February 6, 2012 / 10:10 PM / 6 years ago

Record 129 dolphins stranded at Cape Cod this year

BOSTON (Reuters) - A record 129 Common dolphins have beached themselves along the scenic shores south of Boston since January 12, leading researchers to look beyond the hook-shaped geography of Cape Cod for definitive answers why so many animals are getting stranded.

The numbers recorded by the International Fund for Animal Welfare (IFAW) represent the largest stranding of a single species in the northeastern United States since the fund began keeping records in 1999.

Rescuers were able to release 37 animals into deeper waters and 92 have died or washed ashore already dead, the fund said.

Researchers have performed nine full necropsies but have not found any pattern of disease or injury, IFAW spokeswoman Kerry Branon said.

The dolphins have swum ashore in five towns along the hook-shaped Cape Cod, concentrated in the town of Wellfleet.

“Wellfleet is like a hook within a hook,” Branon said.

The animals, which tend to get stuck on the bay side of the cape, are assessed by rescuers on site and released in deeper water on the ocean side if deemed healthy.

Researchers are still trying to determine what brings the dolphins to Cape Cod Bay each year from January to April and why so many have been stranded this year.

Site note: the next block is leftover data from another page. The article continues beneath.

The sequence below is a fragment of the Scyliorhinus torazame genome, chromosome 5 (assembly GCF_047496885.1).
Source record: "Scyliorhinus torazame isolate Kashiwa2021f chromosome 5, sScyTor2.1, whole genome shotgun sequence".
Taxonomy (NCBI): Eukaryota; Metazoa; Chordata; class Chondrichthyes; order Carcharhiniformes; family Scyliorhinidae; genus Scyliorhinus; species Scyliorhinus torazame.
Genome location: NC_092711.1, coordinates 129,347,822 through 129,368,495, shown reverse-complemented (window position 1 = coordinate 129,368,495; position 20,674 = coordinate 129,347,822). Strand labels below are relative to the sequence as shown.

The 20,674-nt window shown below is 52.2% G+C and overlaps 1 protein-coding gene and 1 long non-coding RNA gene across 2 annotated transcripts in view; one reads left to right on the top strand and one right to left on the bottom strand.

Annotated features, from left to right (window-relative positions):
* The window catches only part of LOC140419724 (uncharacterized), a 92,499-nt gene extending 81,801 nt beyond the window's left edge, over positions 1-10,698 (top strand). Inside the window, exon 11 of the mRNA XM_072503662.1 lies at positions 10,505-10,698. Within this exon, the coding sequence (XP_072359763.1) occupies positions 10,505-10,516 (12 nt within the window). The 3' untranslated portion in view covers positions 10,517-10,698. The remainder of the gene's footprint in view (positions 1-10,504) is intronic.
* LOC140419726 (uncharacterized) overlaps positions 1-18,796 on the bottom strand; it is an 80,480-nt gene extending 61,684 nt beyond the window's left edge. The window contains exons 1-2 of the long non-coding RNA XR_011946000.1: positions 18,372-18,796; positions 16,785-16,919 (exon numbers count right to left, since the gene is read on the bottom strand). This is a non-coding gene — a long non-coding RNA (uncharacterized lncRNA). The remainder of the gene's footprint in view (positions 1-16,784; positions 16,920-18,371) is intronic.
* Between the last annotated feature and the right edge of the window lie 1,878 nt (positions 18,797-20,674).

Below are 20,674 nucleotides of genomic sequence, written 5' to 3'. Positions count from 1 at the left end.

In part it is because dolphins operate with a group mentality, where many may follow one animal toward shallow water, IFAW said.

Marine biologists that rescue the animals check for signs of stress and body condition, run blood analyses, hearing tests and tag the dolphins with an identifier before release.

The animal welfare group has also been working to prevent the animals from nearing the shore if possible.

When IFAW gets an early report of large numbers of dolphins in the bay, teams in small boats attempt to guide the animals toward deeper water, Branon said.

“These are off-shore animals that are not used to the tidal fluctuations you experience close to shore,” Branon said.

The IFAW has six dedicated staff who respond to marine mammals and more than 300 rotating volunteers who monitor for stranded dolphins.

Editing by Daniel Trotta

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